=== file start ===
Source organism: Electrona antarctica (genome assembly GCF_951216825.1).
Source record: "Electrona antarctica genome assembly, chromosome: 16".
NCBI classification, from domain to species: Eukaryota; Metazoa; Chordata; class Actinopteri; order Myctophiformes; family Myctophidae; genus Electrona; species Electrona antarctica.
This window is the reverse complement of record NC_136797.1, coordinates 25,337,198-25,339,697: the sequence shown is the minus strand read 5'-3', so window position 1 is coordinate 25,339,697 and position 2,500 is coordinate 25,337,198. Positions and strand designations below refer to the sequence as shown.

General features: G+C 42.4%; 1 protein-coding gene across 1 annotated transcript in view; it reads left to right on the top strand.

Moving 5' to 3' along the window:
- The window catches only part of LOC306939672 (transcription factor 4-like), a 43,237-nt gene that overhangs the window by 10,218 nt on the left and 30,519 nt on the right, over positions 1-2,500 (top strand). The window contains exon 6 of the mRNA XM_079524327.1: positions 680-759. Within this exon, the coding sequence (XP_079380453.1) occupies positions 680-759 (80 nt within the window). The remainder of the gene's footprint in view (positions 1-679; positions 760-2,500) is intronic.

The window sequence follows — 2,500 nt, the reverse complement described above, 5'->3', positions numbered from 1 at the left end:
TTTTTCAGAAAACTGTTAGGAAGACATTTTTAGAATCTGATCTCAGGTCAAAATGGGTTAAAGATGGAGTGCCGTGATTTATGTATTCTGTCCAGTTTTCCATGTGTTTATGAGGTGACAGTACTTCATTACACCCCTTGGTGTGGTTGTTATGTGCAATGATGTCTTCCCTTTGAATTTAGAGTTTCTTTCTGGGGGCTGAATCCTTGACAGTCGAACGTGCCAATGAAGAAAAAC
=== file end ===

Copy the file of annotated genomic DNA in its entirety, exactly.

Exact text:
Source organism: Electrona antarctica (genome assembly GCF_951216825.1).
Source record: "Electrona antarctica genome assembly, chromosome: 16".
NCBI classification, from domain to species: Eukaryota; Metazoa; Chordata; class Actinopteri; order Myctophiformes; family Myctophidae; genus Electrona; species Electrona antarctica.
This window is the reverse complement of record NC_136797.1, coordinates 25,337,198-25,339,697: the sequence shown is the minus strand read 5'-3', so window position 1 is coordinate 25,339,697 and position 2,500 is coordinate 25,337,198. Positions and strand designations below refer to the sequence as shown.

General features: G+C 42.4%; 1 protein-coding gene across 1 annotated transcript in view; it reads left to right on the top strand.

Moving 5' to 3' along the window:
- The window catches only part of LOC306939672 (transcription factor 4-like), a 43,237-nt gene that overhangs the window by 10,218 nt on the left and 30,519 nt on the right, over positions 1-2,500 (top strand). The window contains exon 6 of the mRNA XM_079524327.1: positions 680-759. Within this exon, the coding sequence (XP_079380453.1) occupies positions 680-759 (80 nt within the window). The remainder of the gene's footprint in view (positions 1-679; positions 760-2,500) is intronic.

The window sequence follows — 2,500 nt, the reverse complement described above, 5'->3', positions numbered from 1 at the left end:
TTTTTCAGAAAACTGTTAGGAAGACATTTTTAGAATCTGATCTCAGGTCAAAATGGGTTAAAGATGGAGTGCCGTGATTTATGTATTCTGTCCAGTTTTCCATGTGTTTATGAGGTGACAGTACTTCATTACACCCCTTGGTGTGGTTGTTATGTGCAATGATGTCTTCCCTTTGAATTTAGAGTTTCTTTCTGGGGGCTGAATCCTTGACAGTCGAACGTGCCAATGAAGAAAAAC